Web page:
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Ste-Famille, Ile d'Orléans, Québec
Where Simon Lereau 
and his descendants lived

Ile d'Orléans

"Fifteen minutes from the heart of Quebec, one of North America's most historic cities, lies the equally historic and scenic Ile d'Orléans, itself a repository of French, British, and American cultures since the early 1600's. The Ile d'Orléans, 75 kilometers/40 miles in circumference, was classified as a national historic district in 1970." So reads a travel article by Kitty Morse.  Take a picture tour of the island

A large number pioneers in Quebec started their life farming on l'Ile d'Orléans. This is how Simon Lereau and Suzanne Jaroussel settled on a piece of land  (#22) next to the one owned by his father in law, Maurice Arrivé (#23). Unlike other plots which were 3 arpents in width, the one of Simon was 4 arpents (755 ft). Like all others, it went from the shore to the center of the island in a North-South direction. The island was divided in about 200 parcels. They were grouped into larger sections named St-Pierre, St-Laurent, la Ste-Famille, St-Jean, Argentenay and St-François. The best way to see this is to view the following maps circa 1709 produced by Sieur de Catalogne 

Nowadays, there are five villages on l'Ile d'Orléans as seen on this stylized map

Where did Simon live?

Our cousin Robert L'Heureux has done some research on this and produced the following chronology:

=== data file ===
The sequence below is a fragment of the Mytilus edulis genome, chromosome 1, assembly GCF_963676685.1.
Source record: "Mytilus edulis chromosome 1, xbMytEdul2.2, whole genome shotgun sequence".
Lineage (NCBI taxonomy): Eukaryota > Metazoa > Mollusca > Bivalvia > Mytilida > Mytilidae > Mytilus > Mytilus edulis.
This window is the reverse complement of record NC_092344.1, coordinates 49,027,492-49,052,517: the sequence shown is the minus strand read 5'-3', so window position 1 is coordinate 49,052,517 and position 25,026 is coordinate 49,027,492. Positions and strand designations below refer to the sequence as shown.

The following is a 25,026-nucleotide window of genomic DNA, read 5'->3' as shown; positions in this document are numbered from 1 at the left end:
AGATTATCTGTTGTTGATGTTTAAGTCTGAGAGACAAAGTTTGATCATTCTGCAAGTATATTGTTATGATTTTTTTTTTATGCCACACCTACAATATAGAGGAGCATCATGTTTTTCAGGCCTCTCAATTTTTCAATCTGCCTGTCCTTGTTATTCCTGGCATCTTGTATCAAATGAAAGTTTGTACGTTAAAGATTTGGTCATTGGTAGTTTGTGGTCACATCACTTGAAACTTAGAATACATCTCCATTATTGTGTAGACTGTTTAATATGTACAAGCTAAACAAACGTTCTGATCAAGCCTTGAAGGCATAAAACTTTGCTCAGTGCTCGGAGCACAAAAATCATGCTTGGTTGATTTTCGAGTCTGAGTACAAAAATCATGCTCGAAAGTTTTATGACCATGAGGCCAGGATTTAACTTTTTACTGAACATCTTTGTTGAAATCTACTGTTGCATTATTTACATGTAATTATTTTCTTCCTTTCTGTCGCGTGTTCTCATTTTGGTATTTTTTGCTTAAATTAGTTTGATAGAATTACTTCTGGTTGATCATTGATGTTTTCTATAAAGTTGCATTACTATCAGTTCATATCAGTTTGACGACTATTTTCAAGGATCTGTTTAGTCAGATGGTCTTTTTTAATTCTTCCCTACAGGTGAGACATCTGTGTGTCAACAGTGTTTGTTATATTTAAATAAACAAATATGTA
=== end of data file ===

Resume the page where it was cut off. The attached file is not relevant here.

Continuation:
• Land #22 - (Green parcel on expanded map)
    • April 2 1656 - Simon received a concession on the island. It is the land #22. The actual cadastre is #67 to #72 and 2/3 of #73. It is 4 arpents wide and the length goes to the middle of the island (one arpent is approximately 192 feet). 
    • June 22 1667 - Simon bought from Maurice Arrivé a portion of land #23; it is 1.6 arpents. The actual cadastre is the other third of cadastre #73, plus cadastre #74 and #75. Now is total land is 5.6 arpents wide. 
    • November 12 1670 - Simon died. 
    • March 5 1672 - His wife Suzanne, then remarried to Robert Coustard, split the land in 2 equal parts i.e. #22a and #22b. She (read her husband) will keep the first one and the children will have the second one. Each piece was 2.8 arpents wide.
    • Land #22a - On October 8 1674 the land is sold to Pierre Loignon (he is the godfather of Simon's, Pierre). On August 30 1677 the land is sold to Nicolas Drouin. On the 1709 map, this land is shown to be owned by Ni Grouen. In fact it is a misspelled name for Nicolas Drouin.
    • Land #22b - The land was occupied by Anne Lereau and Francois Frichet as shown on the 1681 census and on the Villeneuve map drawn in 1689. The 1709 Catalogne map shows Nicolas Leblond owning it.
  • Land #10 - (Yellow parcel on expanded map)
    • Around 1669, Simon bought land #10 (actual cadastre #28 to #31) for his youngest son, Sixte. Since land #22 would be passed to the oldest son after his death, he wanted to make sure that Sixte would have a land. Sixte was 2 years old at that time.